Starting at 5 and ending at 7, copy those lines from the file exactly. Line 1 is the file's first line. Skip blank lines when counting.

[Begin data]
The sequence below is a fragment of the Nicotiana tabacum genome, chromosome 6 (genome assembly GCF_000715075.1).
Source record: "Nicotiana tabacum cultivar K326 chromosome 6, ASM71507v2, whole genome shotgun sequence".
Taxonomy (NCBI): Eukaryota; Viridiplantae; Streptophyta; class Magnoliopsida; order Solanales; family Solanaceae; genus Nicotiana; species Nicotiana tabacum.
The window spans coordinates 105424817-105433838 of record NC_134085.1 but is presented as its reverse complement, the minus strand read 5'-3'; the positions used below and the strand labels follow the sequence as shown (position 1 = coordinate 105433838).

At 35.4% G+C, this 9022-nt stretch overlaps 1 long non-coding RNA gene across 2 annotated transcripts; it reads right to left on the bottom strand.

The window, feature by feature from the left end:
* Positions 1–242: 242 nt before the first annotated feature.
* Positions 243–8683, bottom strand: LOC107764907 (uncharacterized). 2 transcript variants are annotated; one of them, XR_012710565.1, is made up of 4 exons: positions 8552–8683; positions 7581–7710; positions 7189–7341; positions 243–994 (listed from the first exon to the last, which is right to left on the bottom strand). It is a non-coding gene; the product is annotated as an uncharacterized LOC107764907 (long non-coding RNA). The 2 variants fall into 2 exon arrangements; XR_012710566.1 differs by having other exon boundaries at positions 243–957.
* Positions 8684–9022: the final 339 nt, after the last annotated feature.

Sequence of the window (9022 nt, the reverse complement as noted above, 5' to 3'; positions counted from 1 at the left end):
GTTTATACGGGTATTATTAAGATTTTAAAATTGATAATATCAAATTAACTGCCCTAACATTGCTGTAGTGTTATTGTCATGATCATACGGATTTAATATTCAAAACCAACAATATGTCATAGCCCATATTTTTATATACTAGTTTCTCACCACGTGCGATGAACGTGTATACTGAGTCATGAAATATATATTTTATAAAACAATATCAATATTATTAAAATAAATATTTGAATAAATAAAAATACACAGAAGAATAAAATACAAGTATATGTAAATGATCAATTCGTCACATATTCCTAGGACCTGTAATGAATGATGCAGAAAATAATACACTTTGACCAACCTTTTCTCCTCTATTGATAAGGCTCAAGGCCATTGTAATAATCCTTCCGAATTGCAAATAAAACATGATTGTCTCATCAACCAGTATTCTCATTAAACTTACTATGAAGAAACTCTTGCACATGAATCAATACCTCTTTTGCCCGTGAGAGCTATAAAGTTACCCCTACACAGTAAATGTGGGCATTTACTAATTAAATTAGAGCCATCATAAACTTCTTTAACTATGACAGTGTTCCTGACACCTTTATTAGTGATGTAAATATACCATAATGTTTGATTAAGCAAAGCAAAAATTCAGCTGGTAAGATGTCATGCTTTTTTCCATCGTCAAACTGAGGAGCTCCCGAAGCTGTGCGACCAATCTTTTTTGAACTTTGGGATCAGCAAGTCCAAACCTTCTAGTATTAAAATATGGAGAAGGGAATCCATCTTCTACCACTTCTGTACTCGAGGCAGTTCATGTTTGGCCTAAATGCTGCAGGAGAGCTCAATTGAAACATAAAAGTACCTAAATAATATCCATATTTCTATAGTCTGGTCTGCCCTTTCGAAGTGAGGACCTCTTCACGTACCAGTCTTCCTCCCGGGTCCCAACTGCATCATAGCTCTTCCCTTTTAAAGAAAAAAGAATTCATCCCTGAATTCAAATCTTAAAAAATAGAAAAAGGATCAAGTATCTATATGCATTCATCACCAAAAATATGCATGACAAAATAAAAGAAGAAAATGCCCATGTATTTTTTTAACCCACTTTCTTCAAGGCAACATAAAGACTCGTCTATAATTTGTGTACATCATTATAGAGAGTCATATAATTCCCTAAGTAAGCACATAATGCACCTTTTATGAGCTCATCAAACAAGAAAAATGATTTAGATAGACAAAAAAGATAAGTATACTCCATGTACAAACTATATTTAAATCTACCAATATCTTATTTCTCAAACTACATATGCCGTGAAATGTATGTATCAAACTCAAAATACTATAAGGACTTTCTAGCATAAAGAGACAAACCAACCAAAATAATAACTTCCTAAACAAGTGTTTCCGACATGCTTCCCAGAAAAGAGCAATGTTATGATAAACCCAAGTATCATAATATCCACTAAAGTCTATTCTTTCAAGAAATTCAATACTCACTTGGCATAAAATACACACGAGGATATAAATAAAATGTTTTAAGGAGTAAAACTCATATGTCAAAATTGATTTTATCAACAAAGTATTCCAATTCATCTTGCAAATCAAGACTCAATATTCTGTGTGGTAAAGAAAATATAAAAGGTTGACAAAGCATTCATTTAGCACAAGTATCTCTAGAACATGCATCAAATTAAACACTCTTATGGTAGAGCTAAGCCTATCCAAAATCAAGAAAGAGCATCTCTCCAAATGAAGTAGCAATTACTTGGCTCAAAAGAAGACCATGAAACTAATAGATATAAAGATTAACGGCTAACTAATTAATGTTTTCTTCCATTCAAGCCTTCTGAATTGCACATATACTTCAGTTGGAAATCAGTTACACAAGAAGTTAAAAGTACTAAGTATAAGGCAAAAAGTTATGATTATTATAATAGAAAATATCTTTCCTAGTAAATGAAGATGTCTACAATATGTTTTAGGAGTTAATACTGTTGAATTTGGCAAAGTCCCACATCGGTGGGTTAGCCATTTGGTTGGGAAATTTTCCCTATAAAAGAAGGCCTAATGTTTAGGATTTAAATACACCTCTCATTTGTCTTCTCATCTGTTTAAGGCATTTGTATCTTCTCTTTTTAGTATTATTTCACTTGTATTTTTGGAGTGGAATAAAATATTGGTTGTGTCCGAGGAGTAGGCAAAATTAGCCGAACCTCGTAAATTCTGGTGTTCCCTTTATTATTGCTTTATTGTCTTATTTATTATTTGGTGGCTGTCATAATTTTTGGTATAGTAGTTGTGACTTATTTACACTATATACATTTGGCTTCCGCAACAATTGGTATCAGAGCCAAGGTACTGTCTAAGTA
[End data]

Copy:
At 35.4% G+C, this 9022-nt stretch overlaps 1 long non-coding RNA gene across 2 annotated transcripts; it reads right to left on the bottom strand.

The window, feature by feature from the left end:
* Positions 1–242: 242 nt before the first annotated feature.